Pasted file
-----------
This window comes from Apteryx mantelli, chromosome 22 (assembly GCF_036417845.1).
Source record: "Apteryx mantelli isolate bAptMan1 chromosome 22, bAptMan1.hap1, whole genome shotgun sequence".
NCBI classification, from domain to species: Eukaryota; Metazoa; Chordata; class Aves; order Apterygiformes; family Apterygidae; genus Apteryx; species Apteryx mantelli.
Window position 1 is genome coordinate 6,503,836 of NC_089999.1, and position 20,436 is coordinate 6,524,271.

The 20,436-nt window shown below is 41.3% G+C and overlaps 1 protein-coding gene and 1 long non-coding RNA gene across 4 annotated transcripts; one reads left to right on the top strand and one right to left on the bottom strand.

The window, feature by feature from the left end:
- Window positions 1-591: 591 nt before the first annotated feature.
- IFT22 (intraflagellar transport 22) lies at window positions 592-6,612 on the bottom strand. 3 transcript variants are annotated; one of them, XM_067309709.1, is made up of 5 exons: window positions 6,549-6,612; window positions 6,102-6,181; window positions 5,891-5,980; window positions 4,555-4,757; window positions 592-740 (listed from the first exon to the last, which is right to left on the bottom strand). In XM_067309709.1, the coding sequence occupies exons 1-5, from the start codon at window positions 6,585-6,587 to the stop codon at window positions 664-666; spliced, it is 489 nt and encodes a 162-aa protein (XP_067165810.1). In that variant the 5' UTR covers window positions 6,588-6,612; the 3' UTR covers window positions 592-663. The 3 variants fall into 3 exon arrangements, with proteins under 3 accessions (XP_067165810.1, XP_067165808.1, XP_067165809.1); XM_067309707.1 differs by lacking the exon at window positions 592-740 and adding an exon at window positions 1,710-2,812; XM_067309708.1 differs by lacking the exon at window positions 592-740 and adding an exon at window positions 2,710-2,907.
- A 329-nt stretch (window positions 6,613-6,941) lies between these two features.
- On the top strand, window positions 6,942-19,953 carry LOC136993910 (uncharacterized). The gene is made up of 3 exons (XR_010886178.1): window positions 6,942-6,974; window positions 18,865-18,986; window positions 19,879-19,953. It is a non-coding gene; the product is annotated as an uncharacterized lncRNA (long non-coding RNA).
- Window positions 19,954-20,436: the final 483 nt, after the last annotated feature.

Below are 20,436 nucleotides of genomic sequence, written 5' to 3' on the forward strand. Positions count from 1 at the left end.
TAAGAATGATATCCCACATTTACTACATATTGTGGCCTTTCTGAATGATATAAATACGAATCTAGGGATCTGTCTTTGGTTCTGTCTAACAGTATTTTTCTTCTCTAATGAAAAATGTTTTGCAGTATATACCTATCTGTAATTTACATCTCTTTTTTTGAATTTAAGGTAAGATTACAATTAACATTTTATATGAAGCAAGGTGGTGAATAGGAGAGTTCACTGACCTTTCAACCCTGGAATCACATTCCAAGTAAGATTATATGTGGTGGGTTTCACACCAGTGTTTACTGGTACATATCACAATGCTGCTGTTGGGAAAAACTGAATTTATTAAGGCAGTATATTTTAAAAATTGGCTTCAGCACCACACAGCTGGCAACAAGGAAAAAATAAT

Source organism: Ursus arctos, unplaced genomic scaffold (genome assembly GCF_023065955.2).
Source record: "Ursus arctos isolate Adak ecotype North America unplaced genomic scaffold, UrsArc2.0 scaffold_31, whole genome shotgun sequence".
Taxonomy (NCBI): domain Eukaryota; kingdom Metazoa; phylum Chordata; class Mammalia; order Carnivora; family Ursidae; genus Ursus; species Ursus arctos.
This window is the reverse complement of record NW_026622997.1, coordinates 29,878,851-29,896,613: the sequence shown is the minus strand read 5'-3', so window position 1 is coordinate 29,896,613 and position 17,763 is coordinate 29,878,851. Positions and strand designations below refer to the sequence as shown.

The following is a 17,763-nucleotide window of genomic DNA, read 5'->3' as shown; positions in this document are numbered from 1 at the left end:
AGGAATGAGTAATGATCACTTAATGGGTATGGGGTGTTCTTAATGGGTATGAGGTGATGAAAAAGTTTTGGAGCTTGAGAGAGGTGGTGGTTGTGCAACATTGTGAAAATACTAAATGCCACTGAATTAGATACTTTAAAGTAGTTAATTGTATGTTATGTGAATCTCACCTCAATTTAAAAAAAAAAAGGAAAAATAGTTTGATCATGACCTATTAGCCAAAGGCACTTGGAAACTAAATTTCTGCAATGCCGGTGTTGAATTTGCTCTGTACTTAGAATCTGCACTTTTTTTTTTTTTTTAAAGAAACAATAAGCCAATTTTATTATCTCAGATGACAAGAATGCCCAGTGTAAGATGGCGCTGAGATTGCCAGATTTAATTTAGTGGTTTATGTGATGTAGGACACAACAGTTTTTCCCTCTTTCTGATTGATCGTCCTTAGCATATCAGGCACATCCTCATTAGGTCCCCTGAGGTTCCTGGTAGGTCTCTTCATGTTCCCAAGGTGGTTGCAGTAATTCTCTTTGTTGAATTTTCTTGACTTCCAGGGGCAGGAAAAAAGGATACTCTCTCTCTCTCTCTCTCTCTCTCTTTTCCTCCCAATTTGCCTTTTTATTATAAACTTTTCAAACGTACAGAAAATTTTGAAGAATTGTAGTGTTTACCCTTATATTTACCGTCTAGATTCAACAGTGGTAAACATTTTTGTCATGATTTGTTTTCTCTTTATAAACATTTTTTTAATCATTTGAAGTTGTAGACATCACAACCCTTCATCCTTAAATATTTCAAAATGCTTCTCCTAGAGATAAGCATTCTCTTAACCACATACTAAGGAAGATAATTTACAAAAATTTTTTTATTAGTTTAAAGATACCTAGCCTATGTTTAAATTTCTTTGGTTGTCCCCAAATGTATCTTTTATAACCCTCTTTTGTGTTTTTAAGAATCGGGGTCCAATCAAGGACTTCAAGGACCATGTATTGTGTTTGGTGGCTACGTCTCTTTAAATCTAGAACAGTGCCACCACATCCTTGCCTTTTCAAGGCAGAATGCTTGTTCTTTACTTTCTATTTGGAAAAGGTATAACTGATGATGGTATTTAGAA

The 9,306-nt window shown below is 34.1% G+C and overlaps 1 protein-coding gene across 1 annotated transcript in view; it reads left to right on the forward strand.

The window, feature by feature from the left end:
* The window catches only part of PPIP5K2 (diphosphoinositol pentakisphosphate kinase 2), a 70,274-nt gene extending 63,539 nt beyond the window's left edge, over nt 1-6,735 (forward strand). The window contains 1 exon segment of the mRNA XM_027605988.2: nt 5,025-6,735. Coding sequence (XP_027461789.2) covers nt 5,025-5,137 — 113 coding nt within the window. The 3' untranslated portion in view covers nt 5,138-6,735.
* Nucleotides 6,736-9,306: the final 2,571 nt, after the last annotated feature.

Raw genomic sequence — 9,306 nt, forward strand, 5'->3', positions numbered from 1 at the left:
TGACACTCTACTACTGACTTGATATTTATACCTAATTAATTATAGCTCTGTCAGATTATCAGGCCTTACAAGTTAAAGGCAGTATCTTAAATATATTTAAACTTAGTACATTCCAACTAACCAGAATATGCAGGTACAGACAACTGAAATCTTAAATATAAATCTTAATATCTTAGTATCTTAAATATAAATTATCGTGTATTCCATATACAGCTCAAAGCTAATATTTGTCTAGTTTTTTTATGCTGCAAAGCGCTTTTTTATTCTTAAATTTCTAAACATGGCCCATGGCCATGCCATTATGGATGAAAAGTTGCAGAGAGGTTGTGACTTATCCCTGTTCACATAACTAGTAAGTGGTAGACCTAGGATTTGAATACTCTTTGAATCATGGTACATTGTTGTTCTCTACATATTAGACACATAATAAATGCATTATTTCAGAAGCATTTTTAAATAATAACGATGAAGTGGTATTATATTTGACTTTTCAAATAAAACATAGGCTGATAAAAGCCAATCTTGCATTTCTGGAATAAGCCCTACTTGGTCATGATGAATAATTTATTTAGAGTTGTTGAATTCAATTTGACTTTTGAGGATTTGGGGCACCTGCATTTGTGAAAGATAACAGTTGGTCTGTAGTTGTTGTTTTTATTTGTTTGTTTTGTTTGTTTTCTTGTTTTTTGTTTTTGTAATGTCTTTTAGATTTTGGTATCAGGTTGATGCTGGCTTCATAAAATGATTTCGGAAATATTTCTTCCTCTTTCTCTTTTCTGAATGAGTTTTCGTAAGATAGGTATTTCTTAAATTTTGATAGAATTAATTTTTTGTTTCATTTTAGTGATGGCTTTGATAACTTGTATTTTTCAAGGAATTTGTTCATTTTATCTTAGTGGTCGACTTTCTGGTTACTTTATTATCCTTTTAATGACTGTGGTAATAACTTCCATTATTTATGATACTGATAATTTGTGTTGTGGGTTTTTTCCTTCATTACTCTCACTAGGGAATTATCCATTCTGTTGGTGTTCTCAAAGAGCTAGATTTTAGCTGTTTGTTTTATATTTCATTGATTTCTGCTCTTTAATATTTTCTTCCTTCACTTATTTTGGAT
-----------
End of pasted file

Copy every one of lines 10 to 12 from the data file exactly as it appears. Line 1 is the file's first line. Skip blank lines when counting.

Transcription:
- On the top strand, window positions 6,942-19,953 carry LOC136993910 (uncharacterized). The gene is made up of 3 exons (XR_010886178.1): window positions 6,942-6,974; window positions 18,865-18,986; window positions 19,879-19,953. It is a non-coding gene; the product is annotated as an uncharacterized lncRNA (long non-coding RNA).
- Window positions 19,954-20,436: the final 483 nt, after the last annotated feature.

Below are 20,436 nucleotides of genomic sequence, written 5' to 3' on the forward strand. Positions count from 1 at the left end.